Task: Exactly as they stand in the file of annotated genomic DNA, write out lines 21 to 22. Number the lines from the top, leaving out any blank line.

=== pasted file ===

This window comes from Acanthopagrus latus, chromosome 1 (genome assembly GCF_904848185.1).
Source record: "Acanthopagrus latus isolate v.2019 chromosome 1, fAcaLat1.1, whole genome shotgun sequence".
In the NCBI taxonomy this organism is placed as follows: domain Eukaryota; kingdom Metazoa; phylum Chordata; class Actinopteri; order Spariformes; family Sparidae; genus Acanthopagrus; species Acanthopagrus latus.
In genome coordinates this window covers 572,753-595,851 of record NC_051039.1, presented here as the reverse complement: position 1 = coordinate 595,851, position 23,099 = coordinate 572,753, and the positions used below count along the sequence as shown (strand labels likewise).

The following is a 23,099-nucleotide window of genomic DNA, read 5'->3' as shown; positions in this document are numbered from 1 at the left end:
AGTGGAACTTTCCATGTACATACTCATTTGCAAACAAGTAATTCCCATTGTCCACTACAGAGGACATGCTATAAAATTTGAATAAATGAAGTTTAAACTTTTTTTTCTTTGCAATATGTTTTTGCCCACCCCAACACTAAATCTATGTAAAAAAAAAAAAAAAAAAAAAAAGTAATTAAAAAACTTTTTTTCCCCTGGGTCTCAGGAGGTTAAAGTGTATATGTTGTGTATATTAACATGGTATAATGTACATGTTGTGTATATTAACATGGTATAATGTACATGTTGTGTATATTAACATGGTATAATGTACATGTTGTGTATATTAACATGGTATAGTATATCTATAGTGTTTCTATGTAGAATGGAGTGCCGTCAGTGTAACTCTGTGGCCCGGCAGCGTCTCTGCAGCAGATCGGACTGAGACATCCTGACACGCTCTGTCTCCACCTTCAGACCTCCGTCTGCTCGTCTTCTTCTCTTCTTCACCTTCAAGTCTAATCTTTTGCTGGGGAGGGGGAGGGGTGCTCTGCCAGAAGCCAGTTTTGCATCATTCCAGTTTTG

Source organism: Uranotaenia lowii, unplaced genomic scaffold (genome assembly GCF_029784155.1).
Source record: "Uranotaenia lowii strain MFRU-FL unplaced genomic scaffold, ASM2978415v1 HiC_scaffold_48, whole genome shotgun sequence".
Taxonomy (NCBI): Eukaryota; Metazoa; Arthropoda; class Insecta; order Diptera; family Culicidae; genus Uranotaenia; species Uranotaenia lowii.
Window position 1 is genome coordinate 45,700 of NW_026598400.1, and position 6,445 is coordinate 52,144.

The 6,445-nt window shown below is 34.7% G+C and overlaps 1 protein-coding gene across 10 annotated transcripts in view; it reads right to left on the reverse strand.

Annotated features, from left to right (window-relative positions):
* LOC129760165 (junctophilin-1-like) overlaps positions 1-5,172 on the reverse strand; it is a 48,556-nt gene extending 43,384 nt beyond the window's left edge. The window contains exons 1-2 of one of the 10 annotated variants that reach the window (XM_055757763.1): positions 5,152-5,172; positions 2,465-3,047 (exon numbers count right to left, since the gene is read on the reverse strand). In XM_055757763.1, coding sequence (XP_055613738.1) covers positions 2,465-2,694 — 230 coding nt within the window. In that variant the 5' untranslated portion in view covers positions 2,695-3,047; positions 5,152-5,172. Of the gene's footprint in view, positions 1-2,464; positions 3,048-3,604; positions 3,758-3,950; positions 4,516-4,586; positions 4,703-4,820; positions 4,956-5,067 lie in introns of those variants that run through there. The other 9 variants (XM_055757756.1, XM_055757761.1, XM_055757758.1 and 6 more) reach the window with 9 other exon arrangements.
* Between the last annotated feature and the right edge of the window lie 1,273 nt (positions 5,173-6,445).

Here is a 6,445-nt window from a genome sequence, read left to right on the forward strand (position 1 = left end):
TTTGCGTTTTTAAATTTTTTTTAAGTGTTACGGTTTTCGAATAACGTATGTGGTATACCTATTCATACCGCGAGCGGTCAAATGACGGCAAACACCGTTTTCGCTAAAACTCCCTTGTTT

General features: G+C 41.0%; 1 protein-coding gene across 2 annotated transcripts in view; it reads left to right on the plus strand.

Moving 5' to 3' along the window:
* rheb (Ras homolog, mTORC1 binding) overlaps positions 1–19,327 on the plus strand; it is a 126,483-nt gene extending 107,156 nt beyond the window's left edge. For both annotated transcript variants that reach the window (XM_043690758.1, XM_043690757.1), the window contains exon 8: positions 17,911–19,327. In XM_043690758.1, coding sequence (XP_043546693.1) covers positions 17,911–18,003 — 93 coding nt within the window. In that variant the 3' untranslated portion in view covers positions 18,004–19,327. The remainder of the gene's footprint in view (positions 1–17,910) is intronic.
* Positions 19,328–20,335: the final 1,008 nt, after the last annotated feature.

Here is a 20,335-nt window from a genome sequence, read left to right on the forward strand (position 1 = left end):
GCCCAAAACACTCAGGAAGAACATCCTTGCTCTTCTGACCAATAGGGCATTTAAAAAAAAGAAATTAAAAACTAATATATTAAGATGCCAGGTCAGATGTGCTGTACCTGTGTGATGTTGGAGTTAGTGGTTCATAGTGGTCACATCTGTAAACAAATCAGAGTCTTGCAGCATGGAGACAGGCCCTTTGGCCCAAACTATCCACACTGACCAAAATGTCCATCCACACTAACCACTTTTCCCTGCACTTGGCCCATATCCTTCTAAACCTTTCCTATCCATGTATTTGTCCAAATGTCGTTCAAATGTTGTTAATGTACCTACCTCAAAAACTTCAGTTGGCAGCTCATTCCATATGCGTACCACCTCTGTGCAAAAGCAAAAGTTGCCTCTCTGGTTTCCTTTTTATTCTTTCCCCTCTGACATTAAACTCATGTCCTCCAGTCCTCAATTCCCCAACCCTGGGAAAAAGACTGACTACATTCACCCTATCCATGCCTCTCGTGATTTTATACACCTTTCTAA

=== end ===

Here is a 20,335-nt window from a genome sequence, read left to right on the forward strand (position 1 = left end):
GCCCAAAACACTCAGGAAGAACATCCTTGCTCTTCTGACCAATAGGGCATTTAAAAAAAAGAAATTAAAAACTAATATATTAAGATGCCAGGTCAGATGTGCTGTACCTGTGTGATGTTGGAGTTAGTGGTTCATAGTGGTCACATCTGTAAACAAATCAGAGTCTTGCAGCATGGAGACAGGCCCTTTGGCCCAAACTATCCACACTGACCAAAATGTCCATCCACACTAACCACTTTTCCCTGCACTTGGCCCATATCCTTCTAAACCTTTCCTATCCATGTATTTGTCCAAATGTCGTTCAAATGTTGTTAATGTACCTACCTCAAAAACTTCAGTTGGCAGCTCATTCCATATGCGTACCACCTCTGTGCAAAAGCAAAAGTTGCCTCTCTGGTTTCCTTTTTATTCTTTCCCCTCTGACATTAAACTCATGTCCTCCAGTCCTCAATTCCCCAACCCTGGGAAAAAGACTGACTACATTCACCCTATCCATGCCTCTCGTGATTTTATACACCTTTCTAA